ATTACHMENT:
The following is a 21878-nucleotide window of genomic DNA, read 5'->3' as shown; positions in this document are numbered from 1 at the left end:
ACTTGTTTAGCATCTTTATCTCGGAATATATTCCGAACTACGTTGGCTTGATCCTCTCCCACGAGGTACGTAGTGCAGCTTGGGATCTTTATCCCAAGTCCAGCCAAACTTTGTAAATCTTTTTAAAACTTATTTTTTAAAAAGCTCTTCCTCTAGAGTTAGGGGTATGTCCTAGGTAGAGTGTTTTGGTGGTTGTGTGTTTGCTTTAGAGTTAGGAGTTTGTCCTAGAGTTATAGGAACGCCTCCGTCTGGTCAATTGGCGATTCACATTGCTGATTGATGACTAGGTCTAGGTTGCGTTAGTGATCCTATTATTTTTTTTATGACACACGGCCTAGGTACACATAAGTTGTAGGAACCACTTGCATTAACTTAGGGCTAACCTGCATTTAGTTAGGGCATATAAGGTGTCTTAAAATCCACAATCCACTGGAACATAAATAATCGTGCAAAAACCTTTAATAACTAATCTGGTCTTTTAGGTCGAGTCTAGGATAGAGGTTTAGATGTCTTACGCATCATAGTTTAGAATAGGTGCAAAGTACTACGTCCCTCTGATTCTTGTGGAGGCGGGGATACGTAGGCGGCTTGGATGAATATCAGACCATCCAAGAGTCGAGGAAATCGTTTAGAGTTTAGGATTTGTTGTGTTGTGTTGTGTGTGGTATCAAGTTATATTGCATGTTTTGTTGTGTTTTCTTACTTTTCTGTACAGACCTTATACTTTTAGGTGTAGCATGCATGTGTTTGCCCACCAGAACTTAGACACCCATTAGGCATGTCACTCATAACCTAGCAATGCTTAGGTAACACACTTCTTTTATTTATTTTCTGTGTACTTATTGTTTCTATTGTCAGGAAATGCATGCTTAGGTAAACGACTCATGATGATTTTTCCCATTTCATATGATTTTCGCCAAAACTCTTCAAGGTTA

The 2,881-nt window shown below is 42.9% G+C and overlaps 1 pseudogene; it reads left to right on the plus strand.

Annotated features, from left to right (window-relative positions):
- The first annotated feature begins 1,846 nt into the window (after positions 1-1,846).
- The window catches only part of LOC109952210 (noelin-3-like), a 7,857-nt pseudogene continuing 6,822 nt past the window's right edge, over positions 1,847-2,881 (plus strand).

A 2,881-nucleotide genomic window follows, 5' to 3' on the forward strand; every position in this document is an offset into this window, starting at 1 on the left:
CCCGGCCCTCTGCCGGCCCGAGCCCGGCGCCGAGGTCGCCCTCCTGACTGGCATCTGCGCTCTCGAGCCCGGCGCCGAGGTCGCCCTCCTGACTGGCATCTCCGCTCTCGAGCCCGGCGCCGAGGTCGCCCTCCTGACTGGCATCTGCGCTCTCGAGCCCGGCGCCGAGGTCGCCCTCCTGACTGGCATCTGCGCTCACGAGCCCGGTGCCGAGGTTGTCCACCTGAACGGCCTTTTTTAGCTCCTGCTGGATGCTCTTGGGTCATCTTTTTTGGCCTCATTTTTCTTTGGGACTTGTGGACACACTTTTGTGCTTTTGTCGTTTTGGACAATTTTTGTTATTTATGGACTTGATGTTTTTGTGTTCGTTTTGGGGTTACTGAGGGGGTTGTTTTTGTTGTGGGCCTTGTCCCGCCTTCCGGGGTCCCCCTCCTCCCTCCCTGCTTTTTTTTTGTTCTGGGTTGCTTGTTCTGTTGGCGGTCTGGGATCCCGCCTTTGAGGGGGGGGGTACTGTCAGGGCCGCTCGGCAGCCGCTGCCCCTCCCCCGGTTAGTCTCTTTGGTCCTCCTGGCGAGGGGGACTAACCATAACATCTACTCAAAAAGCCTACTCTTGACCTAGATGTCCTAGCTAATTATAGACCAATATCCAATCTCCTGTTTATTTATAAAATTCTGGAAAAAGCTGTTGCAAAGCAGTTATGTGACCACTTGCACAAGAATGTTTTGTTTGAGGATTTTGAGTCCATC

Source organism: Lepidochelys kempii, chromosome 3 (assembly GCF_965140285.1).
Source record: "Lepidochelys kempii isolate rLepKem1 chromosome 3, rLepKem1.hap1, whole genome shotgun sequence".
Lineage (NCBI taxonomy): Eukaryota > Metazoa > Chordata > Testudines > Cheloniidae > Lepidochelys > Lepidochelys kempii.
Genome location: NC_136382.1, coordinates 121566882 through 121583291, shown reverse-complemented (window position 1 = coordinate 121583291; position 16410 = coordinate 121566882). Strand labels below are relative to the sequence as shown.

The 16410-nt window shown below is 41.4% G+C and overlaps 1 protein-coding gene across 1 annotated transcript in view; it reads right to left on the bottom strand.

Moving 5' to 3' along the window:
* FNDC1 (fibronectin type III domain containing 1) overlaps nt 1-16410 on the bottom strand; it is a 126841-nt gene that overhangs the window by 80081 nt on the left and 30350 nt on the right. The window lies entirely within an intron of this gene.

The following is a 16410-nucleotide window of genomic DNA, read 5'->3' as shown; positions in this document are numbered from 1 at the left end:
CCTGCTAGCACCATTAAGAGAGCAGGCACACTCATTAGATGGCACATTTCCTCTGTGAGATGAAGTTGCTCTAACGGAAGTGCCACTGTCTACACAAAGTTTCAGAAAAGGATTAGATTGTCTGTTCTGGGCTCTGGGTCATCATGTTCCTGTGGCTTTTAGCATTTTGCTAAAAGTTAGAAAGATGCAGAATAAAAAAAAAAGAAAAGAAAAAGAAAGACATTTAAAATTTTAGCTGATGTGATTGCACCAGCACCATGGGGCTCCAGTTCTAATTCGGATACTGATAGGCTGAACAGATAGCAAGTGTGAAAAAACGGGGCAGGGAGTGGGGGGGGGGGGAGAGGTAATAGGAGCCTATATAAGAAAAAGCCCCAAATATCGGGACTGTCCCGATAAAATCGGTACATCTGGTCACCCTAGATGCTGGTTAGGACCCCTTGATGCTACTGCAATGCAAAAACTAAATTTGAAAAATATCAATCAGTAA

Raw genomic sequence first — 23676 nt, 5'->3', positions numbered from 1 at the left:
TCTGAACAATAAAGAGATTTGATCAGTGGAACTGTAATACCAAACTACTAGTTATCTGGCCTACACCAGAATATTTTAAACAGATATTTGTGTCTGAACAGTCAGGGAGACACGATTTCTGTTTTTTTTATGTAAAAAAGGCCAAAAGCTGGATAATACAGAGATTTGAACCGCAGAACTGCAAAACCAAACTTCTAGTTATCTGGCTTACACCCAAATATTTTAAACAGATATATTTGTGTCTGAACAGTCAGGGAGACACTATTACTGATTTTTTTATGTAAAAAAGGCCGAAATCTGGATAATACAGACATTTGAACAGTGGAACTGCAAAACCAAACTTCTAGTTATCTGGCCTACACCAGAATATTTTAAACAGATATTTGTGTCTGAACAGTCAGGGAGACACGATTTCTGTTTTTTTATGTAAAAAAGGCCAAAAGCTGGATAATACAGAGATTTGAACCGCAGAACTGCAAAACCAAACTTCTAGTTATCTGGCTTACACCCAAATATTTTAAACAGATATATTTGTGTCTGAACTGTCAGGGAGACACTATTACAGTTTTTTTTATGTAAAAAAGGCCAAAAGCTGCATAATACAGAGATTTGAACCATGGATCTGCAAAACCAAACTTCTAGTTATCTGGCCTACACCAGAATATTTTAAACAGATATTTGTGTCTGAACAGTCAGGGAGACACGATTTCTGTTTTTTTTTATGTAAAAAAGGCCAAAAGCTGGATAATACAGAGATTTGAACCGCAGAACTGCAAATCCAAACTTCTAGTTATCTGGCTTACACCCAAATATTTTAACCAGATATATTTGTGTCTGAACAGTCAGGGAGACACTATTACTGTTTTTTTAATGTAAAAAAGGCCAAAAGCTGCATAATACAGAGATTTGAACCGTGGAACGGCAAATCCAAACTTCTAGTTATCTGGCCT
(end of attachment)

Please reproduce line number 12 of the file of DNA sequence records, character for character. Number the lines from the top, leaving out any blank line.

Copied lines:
Genome location: NC_136382.1, coordinates 121566882 through 121583291, shown reverse-complemented (window position 1 = coordinate 121583291; position 16410 = coordinate 121566882). Strand labels below are relative to the sequence as shown.